Part 1 and Part 2 introduced Opt-Align and the Krall & Karpecki collaboration that is resurrecting awareness in our profession to the balance needed between disease and functional approaches to visual discomfort. In a previous blog post I wrote about the case of child who was diagnosed as having a dry eye so that the doctor could dismiss the child’s complaints, when there was no objective evidence of dry eye whatsoever. As Dr. Krall wrote in his article, most “dry eye complaints” are related to meibomian gland dysfunction or aqueous tear layer deficiencies. Yet the growing popularity of ocular surface disease as a wastebasket for chair-time complaints related to headaches, asthenoopia, and physical discomfort in or around the eyes tends to mask binocular vision problems that are increasingly overlooked.
It really shouldn’t be all that surprising that ocular motor/proprioceptive control issues show up at the masquerade ball in dry eye clinics. To review, here’s why. The eye is a specialized joint adapted for sight. It’s kinematics operate as a ball-in-socket joint. Its movements are constrained by the walls of the orbit or socket in which it is contained, as it pivots based on its intricate muscles, ligaments and pulley systems. Unlike other joint spaces in the body, the eyeball is the only one that is exposed directly to air. So its need for lubrication is at a premium.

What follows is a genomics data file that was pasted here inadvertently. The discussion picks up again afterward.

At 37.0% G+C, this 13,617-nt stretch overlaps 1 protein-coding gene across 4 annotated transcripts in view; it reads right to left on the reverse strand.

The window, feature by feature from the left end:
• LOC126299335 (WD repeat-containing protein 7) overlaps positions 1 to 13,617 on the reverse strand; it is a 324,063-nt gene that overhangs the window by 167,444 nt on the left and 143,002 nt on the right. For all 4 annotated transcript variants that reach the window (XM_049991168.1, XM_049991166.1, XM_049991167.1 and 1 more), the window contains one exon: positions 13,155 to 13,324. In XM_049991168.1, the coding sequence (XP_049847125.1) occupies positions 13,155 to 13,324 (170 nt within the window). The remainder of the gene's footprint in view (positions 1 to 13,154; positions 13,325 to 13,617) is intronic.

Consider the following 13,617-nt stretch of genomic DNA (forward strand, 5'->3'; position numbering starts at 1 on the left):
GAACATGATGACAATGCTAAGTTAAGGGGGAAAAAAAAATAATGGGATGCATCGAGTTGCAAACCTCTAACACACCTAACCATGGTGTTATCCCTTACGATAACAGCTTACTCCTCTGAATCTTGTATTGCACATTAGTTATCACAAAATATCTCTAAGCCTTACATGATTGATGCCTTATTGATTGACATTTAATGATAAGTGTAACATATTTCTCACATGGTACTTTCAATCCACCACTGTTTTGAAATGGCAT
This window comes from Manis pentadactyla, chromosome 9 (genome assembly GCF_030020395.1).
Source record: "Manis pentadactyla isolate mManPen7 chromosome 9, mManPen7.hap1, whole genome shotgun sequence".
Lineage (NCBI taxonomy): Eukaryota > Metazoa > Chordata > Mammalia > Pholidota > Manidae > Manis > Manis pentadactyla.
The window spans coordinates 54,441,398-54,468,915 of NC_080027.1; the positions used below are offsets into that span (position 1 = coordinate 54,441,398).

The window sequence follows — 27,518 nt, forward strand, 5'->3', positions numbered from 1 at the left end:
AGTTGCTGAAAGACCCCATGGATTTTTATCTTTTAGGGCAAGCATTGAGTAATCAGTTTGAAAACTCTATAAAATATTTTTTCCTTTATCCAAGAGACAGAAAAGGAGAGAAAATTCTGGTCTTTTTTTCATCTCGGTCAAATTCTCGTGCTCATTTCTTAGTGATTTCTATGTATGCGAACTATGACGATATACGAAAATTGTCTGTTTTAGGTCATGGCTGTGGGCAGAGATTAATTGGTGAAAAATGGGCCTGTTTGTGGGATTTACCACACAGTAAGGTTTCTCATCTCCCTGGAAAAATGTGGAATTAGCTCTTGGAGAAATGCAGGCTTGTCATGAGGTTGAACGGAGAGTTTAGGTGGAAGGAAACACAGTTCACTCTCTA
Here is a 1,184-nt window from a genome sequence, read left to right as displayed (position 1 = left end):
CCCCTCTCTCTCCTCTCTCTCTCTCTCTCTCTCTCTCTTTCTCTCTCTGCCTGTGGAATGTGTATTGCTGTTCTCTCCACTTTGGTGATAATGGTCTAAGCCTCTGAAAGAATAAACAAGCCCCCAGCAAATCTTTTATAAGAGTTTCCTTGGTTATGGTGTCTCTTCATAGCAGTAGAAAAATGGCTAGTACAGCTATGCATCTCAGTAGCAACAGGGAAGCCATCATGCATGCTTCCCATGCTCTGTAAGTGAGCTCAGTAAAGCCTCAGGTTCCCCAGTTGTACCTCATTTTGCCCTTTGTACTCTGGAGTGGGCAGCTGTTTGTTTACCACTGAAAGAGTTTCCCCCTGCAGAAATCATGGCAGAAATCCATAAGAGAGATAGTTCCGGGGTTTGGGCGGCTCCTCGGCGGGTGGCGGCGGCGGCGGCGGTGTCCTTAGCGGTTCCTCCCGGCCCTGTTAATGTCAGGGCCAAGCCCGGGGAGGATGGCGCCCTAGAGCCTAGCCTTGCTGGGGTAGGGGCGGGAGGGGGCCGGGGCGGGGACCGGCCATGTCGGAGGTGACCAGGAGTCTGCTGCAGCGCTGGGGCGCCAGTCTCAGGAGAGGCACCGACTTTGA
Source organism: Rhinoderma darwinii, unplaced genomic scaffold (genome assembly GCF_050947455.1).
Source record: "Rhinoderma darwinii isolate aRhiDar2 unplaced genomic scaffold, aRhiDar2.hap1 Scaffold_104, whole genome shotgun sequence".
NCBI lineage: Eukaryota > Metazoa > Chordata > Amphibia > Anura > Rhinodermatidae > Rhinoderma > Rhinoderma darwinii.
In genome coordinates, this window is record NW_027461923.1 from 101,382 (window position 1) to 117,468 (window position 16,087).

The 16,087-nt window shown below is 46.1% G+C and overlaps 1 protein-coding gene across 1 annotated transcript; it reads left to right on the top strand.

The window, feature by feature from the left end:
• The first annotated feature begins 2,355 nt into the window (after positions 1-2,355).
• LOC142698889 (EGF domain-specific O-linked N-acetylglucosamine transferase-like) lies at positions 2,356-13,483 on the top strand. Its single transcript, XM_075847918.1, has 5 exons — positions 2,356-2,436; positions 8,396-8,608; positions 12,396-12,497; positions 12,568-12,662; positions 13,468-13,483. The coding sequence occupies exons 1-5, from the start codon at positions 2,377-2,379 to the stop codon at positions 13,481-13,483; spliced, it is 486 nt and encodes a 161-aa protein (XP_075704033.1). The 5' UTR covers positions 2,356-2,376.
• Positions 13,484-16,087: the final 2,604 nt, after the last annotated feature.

Hyaluronic acid is a protein that is an essential component of the synovial fluid of articular joints for lubrication, the vitreous humor of the eye, and on the ocular surface. It acts as a shock absorber for the eye, and also serves to transport nutrients into the eye. Applied to the surface of the eye, hyaluronic acid reduces the symptoms and damage associated with dry eye. Think of the terms used when the ocular surface dries to the point of structural damage to the cornea/sclera interface, such as erosion and pannus. Those are commonly used terms on rheumatology, when joint spaces lose essential lubrication and shock absorption due to chronic inflammatory disease.
So it should come as no shock that many patients with arthritis have dry eyes — not because there is a gee whiz co-morbidity between the two conditions, but precisely because the eye is a specialized joint adapted for seeing, and chronic inflammation takes a toll on all joint spaces. Many dry eye patients will present with the corneal surface looking reasonably good, but be uncomfortable because the sclera is excessively dry. Touch it with a fluorescein strip and under UV light it looks like you dabbed it with a paint brush.
The approach to dry eye treatment has therefore become much more holistic. Treating the eye from the outside, or on its ocular surface, often offers only palliative relief. Steroid eye drops may provide temporary relief because they quell inflammation in the joint space where the kinematic structures have become even slightly edematous or engorged. What distinguishes dry eye practices now are not drugs and plugs. Nouveau dry eye clinics incorporate lifestyle changes, and they are the same as offered for rheumatoid conditions. Treat dry eye as a problem of inadequate joint nutrition – in other words, lubricate and adopt anti-inflammatory strategies for the eye’s joint spaces from within, such as drinking more fluid, exercise, flax oil, omega-3 fatty acids, anti-oxidants, etc.
In part 4 we’ll wrap up this concept of pain-in-the-asthenopia.
– Leonard J. Press, O.D., FCOVD, FAAO